Councillors are to spend a day at the races after doubts were thrown on plans for a green research centre at Blyton Park Driving Centre.
Following complaints from neighbours about potential noise from electric vehicles, West Lindsey District Council’s planning committee voted in favour of visiting the development on land off Kirton Road, Blyton, Gainsborough.
The applicants said the automotive research centre will develop electric and autonomous vehicle technologies.
Bosses hope the move will diversify the business and bring them into “synergy” with the automotive industry as a whole.
The proposal also includes two wind turbines and ground mounted solar panels.
Alistair Wood, agent for the applicants said: “The proposal is a concept based on sustainability through which vehicles can be operated and wholly charged from on site renewable sources.
“The development will help to diversify an existing driving centre business, bolster the local economy by continuing to generate spin-off benefits to other local business, and will also generate new employment opportunities within the local area.”
Mr Wood said the business currently operates at full capacity and was successful. He said noise levels were monitored daily and inspected periodically by WLDC officers.
“As a consequence of this open relationship, there is no long list of complaints or actions in relation to the existing use,” he said.
He added that an increase in electric vehicle uses would actually reduce noise levels compared to combustion engines.
He told the committee the design was “intended to be low profile” and “not appear out of context”. He said it would positively reflect the former airfield control building on site.
The building will include a control centre, new garages on the ground floor with access to the track in a ‘pit lane’ arrangement, and four office/conference suites.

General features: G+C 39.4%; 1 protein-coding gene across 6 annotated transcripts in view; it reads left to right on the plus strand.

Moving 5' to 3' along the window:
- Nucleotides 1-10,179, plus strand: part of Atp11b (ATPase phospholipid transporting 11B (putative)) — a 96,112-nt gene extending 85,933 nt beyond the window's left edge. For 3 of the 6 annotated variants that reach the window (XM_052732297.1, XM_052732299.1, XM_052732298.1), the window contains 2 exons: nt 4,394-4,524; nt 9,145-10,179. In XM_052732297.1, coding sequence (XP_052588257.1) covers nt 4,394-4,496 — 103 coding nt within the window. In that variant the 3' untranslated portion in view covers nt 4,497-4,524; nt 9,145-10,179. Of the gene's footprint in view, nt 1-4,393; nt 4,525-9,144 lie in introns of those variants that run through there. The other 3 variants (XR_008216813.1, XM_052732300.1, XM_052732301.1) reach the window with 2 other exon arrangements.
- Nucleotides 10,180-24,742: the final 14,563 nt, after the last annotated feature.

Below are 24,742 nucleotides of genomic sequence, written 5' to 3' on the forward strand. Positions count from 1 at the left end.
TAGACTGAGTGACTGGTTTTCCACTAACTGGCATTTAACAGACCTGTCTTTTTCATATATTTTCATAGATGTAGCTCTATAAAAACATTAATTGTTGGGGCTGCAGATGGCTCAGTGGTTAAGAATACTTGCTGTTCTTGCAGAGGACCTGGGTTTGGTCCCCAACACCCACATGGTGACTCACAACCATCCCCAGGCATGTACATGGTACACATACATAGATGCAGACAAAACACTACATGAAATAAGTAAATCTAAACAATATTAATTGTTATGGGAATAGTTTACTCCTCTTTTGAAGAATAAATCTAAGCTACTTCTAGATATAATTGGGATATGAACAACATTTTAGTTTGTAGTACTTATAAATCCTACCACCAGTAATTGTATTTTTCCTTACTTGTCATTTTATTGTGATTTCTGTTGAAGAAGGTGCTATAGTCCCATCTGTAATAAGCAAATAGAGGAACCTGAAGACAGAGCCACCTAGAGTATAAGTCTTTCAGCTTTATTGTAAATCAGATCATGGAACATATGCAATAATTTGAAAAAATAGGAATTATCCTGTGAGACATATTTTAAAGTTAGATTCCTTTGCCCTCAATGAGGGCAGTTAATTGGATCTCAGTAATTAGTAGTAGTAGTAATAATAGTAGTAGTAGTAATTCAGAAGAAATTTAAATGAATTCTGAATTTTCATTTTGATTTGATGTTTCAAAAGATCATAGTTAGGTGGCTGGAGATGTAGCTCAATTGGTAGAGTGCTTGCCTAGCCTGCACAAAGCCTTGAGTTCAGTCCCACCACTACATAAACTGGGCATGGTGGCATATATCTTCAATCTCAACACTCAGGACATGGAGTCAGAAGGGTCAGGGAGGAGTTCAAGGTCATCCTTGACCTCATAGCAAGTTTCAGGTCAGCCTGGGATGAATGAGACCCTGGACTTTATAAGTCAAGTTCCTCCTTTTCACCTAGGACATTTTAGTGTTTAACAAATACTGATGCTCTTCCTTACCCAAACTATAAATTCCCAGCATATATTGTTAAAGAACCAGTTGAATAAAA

Each garage will include a battery wall to charge the cars from the renewable energy sources.
The business will provide a total of 12 full-time equivalent jobs.
The council has received comments from 12 local residents raising concerns including longer working hours, noise impacts, the impact on nearby listed buildings and the impact of the wind turbines.
Gordon Tulley, the owner of the nearby Respect Green Burial Parks told councillors: “This proposal will increase traffic dramatically.
“It curtails our business dramatically already in that we can only operate and have funerals between 12.45pm-1.15pm – 30 minutes.”
And he said locals felt their previous complaints had been “ignored”.
Mr Tulley, who raced cars himself, said he knew what noise they made – despite electric cars being quieter.
He added local residents included an autistic child and raised concerns for their health.
He was also critical of the green power plans, and questioned why the developers could not use the planned nearby solar farm – which is currently under consultation and has not been through the planning process yet.
Councillor Roger Patterson proposed approving the plans which he said were to be built on a brownfield site.
He said it was already noisy, adding: “I don’t see how a research centre is going to create noise, I presume most will be inside and if it is outside it’ll be quiet.”
However, Councillor Robert Waller felt the application was “finely balanced” and that a site visit would “give both parties a fair chance”.